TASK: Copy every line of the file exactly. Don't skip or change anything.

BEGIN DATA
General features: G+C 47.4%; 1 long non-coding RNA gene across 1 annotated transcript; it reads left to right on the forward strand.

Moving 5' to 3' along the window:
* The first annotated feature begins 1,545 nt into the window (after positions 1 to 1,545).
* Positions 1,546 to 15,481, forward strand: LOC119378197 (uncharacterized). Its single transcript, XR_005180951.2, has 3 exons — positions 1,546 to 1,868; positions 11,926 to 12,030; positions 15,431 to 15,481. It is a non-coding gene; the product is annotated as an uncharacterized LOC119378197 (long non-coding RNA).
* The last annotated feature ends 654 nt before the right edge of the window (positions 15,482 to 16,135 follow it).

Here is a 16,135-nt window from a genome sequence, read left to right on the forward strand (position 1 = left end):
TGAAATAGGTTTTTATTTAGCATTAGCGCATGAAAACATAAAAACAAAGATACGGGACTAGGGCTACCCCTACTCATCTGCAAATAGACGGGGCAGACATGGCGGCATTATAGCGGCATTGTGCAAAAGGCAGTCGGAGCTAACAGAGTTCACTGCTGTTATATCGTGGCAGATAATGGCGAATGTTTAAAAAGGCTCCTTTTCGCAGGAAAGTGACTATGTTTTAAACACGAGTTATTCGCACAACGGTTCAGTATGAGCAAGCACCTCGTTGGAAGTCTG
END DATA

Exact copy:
General features: G+C 47.4%; 1 long non-coding RNA gene across 1 annotated transcript; it reads left to right on the forward strand.

Moving 5' to 3' along the window:
* The first annotated feature begins 1,545 nt into the window (after positions 1 to 1,545).
* Positions 1,546 to 15,481, forward strand: LOC119378197 (uncharacterized). Its single transcript, XR_005180951.2, has 3 exons — positions 1,546 to 1,868; positions 11,926 to 12,030; positions 15,431 to 15,481. It is a non-coding gene; the product is annotated as an uncharacterized LOC119378197 (long non-coding RNA).
* The last annotated feature ends 654 nt before the right edge of the window (positions 15,482 to 16,135 follow it).

Here is a 16,135-nt window from a genome sequence, read left to right on the forward strand (position 1 = left end):
TGAAATAGGTTTTTATTTAGCATTAGCGCATGAAAACATAAAAACAAAGATACGGGACTAGGGCTACCCCTACTCATCTGCAAATAGACGGGGCAGACATGGCGGCATTATAGCGGCATTGTGCAAAAGGCAGTCGGAGCTAACAGAGTTCACTGCTGTTATATCGTGGCAGATAATGGCGAATGTTTAAAAAGGCTCCTTTTCGCAGGAAAGTGACTATGTTTTAAACACGAGTTATTCGCACAACGGTTCAGTATGAGCAAGCACCTCGTTGGAAGTCTG